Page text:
Xanthomatous Inflammatory Infiltrate Involving the Spleen: An Unusual Presentation of Erdheim-Chester Disease and Review of the Literature.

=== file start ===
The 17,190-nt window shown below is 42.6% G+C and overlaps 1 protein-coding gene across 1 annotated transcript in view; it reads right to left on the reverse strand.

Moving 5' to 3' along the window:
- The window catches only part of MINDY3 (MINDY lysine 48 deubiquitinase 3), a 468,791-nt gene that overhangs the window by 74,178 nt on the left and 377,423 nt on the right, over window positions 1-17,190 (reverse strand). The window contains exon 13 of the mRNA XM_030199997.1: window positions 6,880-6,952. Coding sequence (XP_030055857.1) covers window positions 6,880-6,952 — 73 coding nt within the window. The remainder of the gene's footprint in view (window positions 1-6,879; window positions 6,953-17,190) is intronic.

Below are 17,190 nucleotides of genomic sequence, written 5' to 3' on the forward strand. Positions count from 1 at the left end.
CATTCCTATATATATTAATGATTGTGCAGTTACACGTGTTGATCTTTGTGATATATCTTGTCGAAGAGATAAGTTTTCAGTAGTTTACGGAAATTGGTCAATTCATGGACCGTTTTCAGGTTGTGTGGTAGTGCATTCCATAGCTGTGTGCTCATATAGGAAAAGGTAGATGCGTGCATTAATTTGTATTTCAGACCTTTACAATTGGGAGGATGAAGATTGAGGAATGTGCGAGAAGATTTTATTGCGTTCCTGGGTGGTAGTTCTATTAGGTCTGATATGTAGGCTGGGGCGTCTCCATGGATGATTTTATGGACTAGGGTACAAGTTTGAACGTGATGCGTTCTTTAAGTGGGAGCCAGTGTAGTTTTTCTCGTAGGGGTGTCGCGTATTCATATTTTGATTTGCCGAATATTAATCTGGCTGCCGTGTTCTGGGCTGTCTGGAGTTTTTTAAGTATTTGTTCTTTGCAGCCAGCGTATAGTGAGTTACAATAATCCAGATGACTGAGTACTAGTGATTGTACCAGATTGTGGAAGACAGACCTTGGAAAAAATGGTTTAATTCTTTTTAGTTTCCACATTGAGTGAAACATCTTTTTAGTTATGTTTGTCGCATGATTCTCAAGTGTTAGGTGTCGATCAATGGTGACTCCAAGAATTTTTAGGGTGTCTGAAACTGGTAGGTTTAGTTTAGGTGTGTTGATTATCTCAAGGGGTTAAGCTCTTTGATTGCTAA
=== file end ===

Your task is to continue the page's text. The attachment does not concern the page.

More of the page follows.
BACKGROUND Erdheim-Chester disease (ECD) is a rare form of non-Langerhans cell histiocytosis characterized by foamy histiocytes, Touton-like giant cells, and fibrosis, typically affecting the diaphyseal and metaphyseal region of the long bones but that can involve any organ or tissue. ECD is usually associated with the BRAF V600E mutation or with other molecular mutations inserted in the MAPK cascade. CASE REPORT We present the case of a 63-year-old man with a previous history of myocardial infarction who underwent an emergency splenectomy for splenic rupture after an accidental fall. Histological examination of the spleen showed a diffuse xanthogranulomatous proliferation (CD68+, CD163+, S100-, CD1a-) with rare Touton-like giant cells in the red pulp. Based on the histologic findings, a diagnosis of ECD was made. However, skeletal involvement and BRAF V600E mutation were not detected. CONCLUSIONS Cases of non-Langerhans cell histiocytosis that are histologically consistent with ECD in unusual sites have been increasingly described. There is also anecdotal evidence for cases being associated with mutations besides BRAF V600E or with no genetic alteration and no skeletal involvement. Likewise, the spectrum of clinical and molecular features of ECD can be broader than previously considered. Furthermore, there is evidence that various phases of the disease can show different clinical presentations with distinct prognostic impact, according to the mutational spectrum. Recognizing ECD at an early stage allows more effective patient management, and pathologists and clinicians should be aware of the unusual clinical presentations of this rare condition.